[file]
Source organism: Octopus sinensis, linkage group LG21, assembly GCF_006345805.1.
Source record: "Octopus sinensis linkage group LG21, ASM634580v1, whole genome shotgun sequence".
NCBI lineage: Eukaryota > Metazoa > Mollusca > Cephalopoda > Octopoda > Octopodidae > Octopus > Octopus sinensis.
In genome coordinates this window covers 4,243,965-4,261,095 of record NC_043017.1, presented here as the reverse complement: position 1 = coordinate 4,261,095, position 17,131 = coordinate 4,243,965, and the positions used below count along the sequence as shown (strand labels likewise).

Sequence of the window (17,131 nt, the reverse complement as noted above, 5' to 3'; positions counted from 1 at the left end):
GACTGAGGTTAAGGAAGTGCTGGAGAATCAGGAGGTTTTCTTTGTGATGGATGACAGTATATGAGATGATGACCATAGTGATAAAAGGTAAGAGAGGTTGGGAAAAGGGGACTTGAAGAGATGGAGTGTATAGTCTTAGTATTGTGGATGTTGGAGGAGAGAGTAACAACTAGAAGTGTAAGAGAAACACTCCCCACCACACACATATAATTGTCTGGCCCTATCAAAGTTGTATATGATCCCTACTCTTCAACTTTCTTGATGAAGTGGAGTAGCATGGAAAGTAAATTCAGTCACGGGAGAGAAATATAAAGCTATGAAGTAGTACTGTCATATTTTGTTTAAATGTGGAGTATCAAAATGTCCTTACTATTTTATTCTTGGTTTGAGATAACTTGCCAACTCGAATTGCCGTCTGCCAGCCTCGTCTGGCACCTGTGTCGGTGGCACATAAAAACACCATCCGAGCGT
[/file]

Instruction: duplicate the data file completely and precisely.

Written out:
Source organism: Octopus sinensis, linkage group LG21, assembly GCF_006345805.1.
Source record: "Octopus sinensis linkage group LG21, ASM634580v1, whole genome shotgun sequence".
NCBI lineage: Eukaryota > Metazoa > Mollusca > Cephalopoda > Octopoda > Octopodidae > Octopus > Octopus sinensis.
In genome coordinates this window covers 4,243,965-4,261,095 of record NC_043017.1, presented here as the reverse complement: position 1 = coordinate 4,261,095, position 17,131 = coordinate 4,243,965, and the positions used below count along the sequence as shown (strand labels likewise).

Sequence of the window (17,131 nt, the reverse complement as noted above, 5' to 3'; positions counted from 1 at the left end):
GACTGAGGTTAAGGAAGTGCTGGAGAATCAGGAGGTTTTCTTTGTGATGGATGACAGTATATGAGATGATGACCATAGTGATAAAAGGTAAGAGAGGTTGGGAAAAGGGGACTTGAAGAGATGGAGTGTATAGTCTTAGTATTGTGGATGTTGGAGGAGAGAGTAACAACTAGAAGTGTAAGAGAAACACTCCCCACCACACACATATAATTGTCTGGCCCTATCAAAGTTGTATATGATCCCTACTCTTCAACTTTCTTGATGAAGTGGAGTAGCATGGAAAGTAAATTCAGTCACGGGAGAGAAATATAAAGCTATGAAGTAGTACTGTCATATTTTGTTTAAATGTGGAGTATCAAAATGTCCTTACTATTTTATTCTTGGTTTGAGATAACTTGCCAACTCGAATTGCCGTCTGCCAGCCTCGTCTGGCACCTGTGTCGGTGGCACATAAAAACACCATCCGAGCGT